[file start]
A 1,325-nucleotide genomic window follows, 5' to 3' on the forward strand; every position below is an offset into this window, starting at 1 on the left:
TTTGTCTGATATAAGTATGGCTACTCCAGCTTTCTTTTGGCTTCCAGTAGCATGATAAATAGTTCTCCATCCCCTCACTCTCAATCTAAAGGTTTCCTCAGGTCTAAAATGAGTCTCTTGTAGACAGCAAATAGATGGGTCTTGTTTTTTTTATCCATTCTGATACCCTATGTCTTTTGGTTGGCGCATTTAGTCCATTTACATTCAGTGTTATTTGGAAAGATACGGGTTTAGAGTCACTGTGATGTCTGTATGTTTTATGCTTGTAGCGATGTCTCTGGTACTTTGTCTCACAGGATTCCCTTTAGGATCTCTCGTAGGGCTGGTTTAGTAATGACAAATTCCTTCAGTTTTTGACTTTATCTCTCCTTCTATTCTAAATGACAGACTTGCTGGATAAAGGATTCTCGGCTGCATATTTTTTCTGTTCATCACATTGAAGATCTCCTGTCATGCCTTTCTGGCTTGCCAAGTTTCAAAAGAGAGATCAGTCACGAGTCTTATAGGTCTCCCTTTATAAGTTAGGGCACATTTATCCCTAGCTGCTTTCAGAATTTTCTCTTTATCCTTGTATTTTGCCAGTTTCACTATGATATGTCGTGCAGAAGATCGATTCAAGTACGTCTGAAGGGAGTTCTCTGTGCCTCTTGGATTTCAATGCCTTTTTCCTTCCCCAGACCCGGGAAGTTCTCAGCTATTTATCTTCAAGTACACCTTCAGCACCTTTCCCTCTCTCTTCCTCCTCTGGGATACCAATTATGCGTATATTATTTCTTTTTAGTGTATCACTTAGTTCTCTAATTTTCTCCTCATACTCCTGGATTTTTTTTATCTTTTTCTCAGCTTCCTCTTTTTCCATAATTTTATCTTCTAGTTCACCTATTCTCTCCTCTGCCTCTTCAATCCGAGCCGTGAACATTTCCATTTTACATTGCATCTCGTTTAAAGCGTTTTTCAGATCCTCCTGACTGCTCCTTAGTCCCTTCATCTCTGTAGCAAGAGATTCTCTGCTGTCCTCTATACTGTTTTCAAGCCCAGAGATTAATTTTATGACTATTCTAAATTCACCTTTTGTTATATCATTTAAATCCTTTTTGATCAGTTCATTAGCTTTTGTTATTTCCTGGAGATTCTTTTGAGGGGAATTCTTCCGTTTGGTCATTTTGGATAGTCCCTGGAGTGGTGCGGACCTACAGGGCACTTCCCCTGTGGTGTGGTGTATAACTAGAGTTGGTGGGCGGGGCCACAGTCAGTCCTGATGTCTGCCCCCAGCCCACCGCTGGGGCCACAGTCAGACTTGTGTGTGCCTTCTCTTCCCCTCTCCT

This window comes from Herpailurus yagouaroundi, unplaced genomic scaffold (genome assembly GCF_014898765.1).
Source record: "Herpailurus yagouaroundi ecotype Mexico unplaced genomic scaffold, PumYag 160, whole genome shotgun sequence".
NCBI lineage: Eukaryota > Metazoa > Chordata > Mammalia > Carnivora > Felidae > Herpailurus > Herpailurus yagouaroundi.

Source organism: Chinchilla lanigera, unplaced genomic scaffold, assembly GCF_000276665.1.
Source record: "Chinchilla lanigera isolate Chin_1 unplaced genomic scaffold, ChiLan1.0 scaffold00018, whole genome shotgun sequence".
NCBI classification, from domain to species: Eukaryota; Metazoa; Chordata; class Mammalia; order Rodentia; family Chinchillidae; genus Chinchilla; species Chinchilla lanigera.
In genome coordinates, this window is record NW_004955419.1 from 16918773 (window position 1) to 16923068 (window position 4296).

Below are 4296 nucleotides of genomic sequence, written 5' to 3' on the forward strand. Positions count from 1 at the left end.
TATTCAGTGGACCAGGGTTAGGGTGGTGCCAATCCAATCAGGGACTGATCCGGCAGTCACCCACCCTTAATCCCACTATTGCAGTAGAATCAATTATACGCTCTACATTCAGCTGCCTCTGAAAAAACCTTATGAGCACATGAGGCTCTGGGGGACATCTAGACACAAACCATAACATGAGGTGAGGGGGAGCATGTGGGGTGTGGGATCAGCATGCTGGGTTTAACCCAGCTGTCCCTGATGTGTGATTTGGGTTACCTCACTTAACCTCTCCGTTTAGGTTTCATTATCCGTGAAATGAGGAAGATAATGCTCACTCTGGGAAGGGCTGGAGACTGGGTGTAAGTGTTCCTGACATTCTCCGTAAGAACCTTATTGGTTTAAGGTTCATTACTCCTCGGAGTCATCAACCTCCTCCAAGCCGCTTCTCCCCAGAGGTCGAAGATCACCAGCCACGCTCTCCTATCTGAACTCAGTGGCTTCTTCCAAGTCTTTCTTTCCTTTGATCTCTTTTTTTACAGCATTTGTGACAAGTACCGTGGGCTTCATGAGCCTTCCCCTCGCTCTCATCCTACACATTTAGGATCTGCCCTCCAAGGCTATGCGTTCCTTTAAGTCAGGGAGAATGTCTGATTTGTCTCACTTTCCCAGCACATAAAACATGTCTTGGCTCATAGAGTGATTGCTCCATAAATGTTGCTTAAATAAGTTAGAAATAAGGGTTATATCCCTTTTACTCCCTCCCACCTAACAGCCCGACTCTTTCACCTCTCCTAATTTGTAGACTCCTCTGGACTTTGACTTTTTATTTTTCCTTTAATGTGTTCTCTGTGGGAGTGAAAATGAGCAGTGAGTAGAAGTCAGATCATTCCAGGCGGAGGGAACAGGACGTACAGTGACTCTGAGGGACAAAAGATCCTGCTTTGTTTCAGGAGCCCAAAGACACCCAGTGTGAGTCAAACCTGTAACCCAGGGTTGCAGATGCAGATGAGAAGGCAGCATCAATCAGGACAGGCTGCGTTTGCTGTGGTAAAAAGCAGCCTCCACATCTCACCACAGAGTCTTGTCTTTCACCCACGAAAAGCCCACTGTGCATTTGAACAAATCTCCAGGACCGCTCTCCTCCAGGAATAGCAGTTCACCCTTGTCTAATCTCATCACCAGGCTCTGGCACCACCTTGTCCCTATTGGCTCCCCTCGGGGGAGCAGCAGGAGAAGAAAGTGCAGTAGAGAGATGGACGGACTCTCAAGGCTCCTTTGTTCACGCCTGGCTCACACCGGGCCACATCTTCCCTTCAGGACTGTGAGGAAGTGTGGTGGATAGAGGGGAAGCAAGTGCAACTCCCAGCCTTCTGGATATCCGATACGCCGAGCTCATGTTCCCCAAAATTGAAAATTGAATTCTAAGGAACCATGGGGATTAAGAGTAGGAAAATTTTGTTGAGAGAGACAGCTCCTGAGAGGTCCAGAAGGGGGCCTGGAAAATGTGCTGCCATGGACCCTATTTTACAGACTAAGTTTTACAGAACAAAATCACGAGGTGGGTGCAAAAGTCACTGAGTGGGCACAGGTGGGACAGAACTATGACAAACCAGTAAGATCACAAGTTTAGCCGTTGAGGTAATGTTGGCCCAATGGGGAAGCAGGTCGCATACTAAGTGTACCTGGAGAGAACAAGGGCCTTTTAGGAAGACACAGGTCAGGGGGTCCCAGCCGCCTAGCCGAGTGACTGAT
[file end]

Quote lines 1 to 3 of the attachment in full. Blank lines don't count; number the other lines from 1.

A 1,325-nucleotide genomic window follows, 5' to 3' on the forward strand; every position below is an offset into this window, starting at 1 on the left:
TTTGTCTGATATAAGTATGGCTACTCCAGCTTTCTTTTGGCTTCCAGTAGCATGATAAATAGTTCTCCATCCCCTCACTCTCAATCTAAAGGTTTCCTCAGGTCTAAAATGAGTCTCTTGTAGACAGCAAATAGATGGGTCTTGTTTTTTTTATCCATTCTGATACCCTATGTCTTTTGGTTGGCGCATTTAGTCCATTTACATTCAGTGTTATTTGGAAAGATACGGGTTTAGAGTCACTGTGATGTCTGTATGTTTTATGCTTGTAGCGATGTCTCTGGTACTTTGTCTCACAGGATTCCCTTTAGGATCTCTCGTAGGGCTGGTTTAGTAATGACAAATTCCTTCAGTTTTTGACTTTATCTCTCCTTCTATTCTAAATGACAGACTTGCTGGATAAAGGATTCTCGGCTGCATATTTTTTCTGTTCATCACATTGAAGATCTCCTGTCATGCCTTTCTGGCTTGCCAAGTTTCAAAAGAGAGATCAGTCACGAGTCTTATAGGTCTCCCTTTATAAGTTAGGGCACATTTATCCCTAGCTGCTTTCAGAATTTTCTCTTTATCCTTGTATTTTGCCAGTTTCACTATGATATGTCGTGCAGAAGATCGATTCAAGTACGTCTGAAGGGAGTTCTCTGTGCCTCTTGGATTTCAATGCCTTTTTCCTTCCCCAGACCCGGGAAGTTCTCAGCTATTTATCTTCAAGTACACCTTCAGCACCTTTCCCTCTCTCTTCCTCCTCTGGGATACCAATTATGCGTATATTATTTCTTTTTAGTGTATCACTTAGTTCTCTAATTTTCTCCTCATACTCCTGGATTTTTTTTATCTTTTTCTCAGCTTCCTCTTTTTCCATAATTTTATCTTCTAGTTCACCTATTCTCTCCTCTGCCTCTTCAATCCGAGCCGTGAACATTTCCATTTTACATTGCATCTCGTTTAAAGCGTTTTTCAGATCCTCCTGACTGCTCCTTAGTCCCTTCATCTCTGTAGCAAGAGATTCTCTGCTGTCCTCTATACTGTTTTCAAGCCCAGAGATTAATTTTATGACTATTCTAAATTCACCTTTTGTTATATCATTTAAATCCTTTTTGATCAGTTCATTAGCTTTTGTTATTTCCTGGAGATTCTTTTGAGGGGAATTCTTCCGTTTGGTCATTTTGGATAGTCCCTGGAGTGGTGCGGACCTACAGGGCACTTCCCCTGTGGTGTGGTGTATAACTAGAGTTGGTGGGCGGGGCCACAGTCAGTCCTGATGTCTGCCCCCAGCCCACCGCTGGGGCCACAGTCAGACTTGTGTGTGCCTTCTCTTCCCCTCTCCT

This window comes from Herpailurus yagouaroundi, unplaced genomic scaffold (genome assembly GCF_014898765.1).